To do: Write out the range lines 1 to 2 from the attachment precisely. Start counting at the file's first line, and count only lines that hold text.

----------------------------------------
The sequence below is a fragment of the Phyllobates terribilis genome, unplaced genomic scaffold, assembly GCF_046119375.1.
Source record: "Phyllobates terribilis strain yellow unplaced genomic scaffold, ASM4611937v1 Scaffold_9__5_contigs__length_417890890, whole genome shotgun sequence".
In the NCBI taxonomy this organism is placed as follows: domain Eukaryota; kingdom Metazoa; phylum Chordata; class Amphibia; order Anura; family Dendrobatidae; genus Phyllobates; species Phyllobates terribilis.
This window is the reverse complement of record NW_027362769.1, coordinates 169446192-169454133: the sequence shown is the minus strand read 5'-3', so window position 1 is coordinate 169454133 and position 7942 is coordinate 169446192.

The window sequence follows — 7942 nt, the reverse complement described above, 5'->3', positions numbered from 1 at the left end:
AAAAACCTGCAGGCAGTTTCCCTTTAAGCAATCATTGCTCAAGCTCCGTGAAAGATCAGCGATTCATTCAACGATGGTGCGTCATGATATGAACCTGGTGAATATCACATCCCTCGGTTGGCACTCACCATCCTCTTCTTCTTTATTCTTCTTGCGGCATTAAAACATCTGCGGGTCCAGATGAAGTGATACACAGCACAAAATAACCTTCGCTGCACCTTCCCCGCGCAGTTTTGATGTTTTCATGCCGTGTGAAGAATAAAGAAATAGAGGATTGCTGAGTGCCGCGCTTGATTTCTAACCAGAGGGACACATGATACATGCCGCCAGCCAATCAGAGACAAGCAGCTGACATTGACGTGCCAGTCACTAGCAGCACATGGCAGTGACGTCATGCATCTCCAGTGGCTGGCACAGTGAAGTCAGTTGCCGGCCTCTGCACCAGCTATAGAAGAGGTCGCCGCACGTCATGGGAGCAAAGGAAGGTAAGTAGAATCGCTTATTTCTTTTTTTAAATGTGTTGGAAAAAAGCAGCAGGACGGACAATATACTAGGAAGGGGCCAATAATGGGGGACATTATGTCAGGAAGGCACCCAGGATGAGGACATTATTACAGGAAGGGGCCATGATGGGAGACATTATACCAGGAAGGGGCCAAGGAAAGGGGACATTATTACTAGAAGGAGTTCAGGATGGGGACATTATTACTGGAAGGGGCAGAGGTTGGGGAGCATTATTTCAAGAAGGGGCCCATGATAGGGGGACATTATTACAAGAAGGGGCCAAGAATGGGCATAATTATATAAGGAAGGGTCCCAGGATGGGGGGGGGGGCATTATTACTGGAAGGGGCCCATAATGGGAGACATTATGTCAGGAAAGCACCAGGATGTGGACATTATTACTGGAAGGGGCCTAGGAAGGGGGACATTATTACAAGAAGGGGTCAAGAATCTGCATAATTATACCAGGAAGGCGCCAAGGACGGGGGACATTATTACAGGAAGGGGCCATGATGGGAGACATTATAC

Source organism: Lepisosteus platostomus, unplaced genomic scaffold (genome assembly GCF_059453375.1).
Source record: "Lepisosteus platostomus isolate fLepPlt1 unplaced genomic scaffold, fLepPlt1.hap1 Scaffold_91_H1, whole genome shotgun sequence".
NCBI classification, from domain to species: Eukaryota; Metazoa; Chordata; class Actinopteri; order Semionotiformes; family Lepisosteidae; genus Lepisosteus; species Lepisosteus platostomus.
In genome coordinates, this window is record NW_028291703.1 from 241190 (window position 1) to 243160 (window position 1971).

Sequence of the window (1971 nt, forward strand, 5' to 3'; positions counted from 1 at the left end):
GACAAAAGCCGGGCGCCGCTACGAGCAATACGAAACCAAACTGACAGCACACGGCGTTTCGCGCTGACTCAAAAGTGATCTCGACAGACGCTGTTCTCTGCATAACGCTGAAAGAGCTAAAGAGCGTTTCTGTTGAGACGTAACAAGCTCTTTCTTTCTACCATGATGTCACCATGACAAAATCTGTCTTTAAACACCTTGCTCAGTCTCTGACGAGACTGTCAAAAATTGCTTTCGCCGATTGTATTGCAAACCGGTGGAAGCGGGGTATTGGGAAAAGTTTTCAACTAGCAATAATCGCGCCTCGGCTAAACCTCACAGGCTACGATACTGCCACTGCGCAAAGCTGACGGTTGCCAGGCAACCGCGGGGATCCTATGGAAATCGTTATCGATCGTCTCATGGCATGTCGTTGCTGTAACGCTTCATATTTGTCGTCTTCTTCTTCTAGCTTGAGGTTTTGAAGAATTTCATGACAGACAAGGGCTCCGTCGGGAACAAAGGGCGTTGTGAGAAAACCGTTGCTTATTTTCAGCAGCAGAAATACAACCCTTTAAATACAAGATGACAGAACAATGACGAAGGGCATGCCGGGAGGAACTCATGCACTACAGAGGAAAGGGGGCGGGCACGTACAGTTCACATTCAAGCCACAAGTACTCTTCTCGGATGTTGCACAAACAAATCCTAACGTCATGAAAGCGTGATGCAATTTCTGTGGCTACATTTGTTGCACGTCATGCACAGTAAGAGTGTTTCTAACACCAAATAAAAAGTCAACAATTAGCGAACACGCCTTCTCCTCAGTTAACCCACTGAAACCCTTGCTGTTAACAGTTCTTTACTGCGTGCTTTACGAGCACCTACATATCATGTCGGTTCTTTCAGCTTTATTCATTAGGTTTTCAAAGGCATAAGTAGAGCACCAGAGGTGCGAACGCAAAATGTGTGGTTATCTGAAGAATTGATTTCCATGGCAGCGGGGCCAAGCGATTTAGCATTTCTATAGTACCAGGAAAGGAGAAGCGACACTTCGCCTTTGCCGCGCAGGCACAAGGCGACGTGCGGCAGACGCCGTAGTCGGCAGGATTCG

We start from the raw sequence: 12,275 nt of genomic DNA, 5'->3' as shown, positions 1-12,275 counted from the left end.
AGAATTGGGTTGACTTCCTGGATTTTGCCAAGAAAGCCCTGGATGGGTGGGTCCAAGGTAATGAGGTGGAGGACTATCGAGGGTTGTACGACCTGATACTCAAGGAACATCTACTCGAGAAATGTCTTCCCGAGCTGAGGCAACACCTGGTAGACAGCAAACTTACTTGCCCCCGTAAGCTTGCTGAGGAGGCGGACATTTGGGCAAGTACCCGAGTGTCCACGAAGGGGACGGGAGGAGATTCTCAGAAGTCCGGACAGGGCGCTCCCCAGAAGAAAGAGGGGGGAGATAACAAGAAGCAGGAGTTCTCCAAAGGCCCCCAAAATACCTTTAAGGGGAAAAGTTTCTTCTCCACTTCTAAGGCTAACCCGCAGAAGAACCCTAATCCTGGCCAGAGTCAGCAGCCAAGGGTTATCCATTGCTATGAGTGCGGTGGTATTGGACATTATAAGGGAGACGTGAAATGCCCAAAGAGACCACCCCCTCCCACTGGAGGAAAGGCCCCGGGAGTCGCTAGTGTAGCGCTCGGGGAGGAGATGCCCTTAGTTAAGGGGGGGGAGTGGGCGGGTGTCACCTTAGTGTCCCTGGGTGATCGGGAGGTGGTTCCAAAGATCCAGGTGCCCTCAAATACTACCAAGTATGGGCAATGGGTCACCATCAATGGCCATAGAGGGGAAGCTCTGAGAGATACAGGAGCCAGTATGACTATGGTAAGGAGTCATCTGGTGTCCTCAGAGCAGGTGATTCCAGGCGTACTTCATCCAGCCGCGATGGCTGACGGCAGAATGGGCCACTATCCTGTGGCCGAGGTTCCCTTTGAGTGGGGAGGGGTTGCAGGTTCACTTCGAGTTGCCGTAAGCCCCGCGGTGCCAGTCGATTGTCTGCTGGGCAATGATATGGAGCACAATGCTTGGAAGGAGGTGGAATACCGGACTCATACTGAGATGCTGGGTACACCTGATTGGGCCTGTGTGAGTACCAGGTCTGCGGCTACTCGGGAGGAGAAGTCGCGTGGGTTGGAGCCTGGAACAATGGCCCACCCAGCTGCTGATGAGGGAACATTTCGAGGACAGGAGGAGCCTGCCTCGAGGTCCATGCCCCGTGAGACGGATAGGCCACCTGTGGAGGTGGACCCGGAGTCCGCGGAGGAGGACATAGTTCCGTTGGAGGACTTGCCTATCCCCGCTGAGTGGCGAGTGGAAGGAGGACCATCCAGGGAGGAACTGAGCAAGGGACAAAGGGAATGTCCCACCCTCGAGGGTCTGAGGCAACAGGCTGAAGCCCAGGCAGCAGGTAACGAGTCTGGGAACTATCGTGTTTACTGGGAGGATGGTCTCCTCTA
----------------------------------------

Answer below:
The sequence below is a fragment of the Phyllobates terribilis genome, unplaced genomic scaffold, assembly GCF_046119375.1.
Source record: "Phyllobates terribilis strain yellow unplaced genomic scaffold, ASM4611937v1 Scaffold_9__5_contigs__length_417890890, whole genome shotgun sequence".